The Push for CyberSecurity: Obama and Silicon Valley

In the brilliant Empire of the Summer Moon, author S.C. Gwynne mentions that, of the many things that confused the Comanche about the American settlers and soldiers, they took orders from Washington DC was high on the list. To the Comanche, Washington DC was impossibly far away, and it seemed improbable to connect with an area that was many months of travel from you. The Comanche had their territory, and while they warred with other tribes for land and water, those tribes were nearby. The idea that representatives could come from a “tribe” thousands of miles away was ridiculous (and that they could make and eventually enforce demands was even more grievous).

There were empires before, but none would or could be as centrally-controlled as those of the 19th, 20th, and 21st centuries because of advances in communications technology. Today, the idea of the nation-state is fraying, and stateless actors, both good and ill, dominate world events. That’s what made last week’s Silicon Valley announcement so interesting. The elected leader from the capital came west to talk about communication that enabled cooperation and the pressing issue of cybersecurity.

Cybersecurity and mobile tech
President Obama asked a somewhat skeptical Silicon Valley to work with the US on cybersecurity.

Cybersecurity and Mobile Technology

There was a reason President Obama chose Silicon Valley as the venue to discuss cybersecurity and mobile tech. While the heart of governmental cybersecurity is in the Washington DC area, including the NSA, FBI, and CIA headquarters, cybersecurity is not just a governmental concern. These agencies are tasked with stopping hacks on both government and corporate entities, such as the attack on Sony last year. But, by coming to Silicon Valley, Obama demonstrated that this can’t just be a government project, for two reasons.

The first is the deep expertise in Silicon Valley. The internet may have originally been a government project, but it has taken on vitality and life through private sector innovation. Google, Facebook, and Amazon are significant avenues through which we interact with the internet, are fueled by Silicon Valley innovations and where we’re most vulnerable to cybersecurity risks.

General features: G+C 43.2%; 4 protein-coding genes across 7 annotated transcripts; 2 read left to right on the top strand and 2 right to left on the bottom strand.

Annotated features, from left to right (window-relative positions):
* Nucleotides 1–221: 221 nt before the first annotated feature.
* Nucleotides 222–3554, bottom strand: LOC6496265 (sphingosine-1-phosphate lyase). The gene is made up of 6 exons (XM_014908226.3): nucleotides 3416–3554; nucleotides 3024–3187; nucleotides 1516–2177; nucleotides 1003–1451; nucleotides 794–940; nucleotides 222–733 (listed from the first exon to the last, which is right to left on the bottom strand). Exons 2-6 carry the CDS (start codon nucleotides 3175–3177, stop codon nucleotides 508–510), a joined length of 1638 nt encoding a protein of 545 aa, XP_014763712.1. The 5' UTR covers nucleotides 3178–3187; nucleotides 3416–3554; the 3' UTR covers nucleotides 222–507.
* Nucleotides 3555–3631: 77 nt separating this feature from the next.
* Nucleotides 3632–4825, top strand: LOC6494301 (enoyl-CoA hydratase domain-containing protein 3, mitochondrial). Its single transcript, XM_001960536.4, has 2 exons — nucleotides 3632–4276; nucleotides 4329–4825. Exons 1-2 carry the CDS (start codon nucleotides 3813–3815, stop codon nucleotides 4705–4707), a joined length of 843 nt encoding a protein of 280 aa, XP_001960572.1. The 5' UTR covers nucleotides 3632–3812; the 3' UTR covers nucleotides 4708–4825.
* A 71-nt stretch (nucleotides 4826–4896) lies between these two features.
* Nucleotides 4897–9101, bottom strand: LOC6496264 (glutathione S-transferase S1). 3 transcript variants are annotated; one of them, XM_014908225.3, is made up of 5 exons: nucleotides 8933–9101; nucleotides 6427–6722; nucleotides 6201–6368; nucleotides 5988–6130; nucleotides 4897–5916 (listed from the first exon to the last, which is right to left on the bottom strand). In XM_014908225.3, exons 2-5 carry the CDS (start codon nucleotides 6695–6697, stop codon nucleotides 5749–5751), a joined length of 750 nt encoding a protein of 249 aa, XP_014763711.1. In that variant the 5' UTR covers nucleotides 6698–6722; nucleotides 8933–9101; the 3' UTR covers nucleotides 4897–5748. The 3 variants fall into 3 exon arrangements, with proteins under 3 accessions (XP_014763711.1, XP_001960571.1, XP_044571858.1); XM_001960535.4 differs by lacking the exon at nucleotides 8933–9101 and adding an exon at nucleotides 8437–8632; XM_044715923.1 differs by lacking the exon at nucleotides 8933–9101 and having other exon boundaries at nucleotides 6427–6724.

The second reason is that the amazing mobile tech that has changed our lives and the world has opened us up to more vulnerabilities. Due to the distrust many of us have in the wake of the Snowden revelations, we may not believe the government has our best interests in mind. Policing the internet must be a public and private effort, starting with the leaders of the internet, to prevent it from being a Wild West. That’s why President Obama called for cooperation between the government and leaders of Silicon Valley.

What this means moving forward

There are 5 parts to the Obama administration’s cybersecurity platform.

  1. Protecting the country’s critical infrastructure (our most important information systems) from cyber threats.
  2. Improving our ability to identify and report cyber incidents so that we can respond in a timely manner.
  3. Engaging with international partners to promote internet freedom and build support for an open, interoperable, secure and reliable cyberspace.
  4. Securing federal networks by setting clear security targets and holding agencies accountable for meeting those targets.
  5. Shaping a cyber-savvy workforce and moving beyond passwords in partnership with the private sector.

Of these, three and five concern us most as citizens and users of mobile technology. A reliable cyberspace means that we don’t have to be afraid to use our phones or tablets. Right now, caution is healthy (though paranoia remains questionable). Partnering to form a secure global internet doesn’t have to mean that the internet becomes regulated and loses its vitality. But allowing those who focus only on security to set the agenda makes that outcome a possibility.

Number five is exciting because the more we learn about individual security and the more comfortable we become taking common-sense measures, the more free and open things will be. They will move faster and help to unlock the full potential of the internet and our mobile technology. It’s like a child, right now, and we’re worried about it getting hurt or running into the road or something equally as awful. We don’t want to smother the child – we want to protect it so that it can thrive and grow.

Private companies must be responsive to the public good, and so must the government. They may have competing agendas, but if the consumers and enjoyers of mobile tech demand that they work together in all our interests, we can continue to enjoy this remarkable world we’ve formed. Stay tuned for more insights into cybersecurity and mobile tech. Follow the ClickAway Blog. For more information about ClickAway, Just watch some of the technology issues we face every day with our customers.

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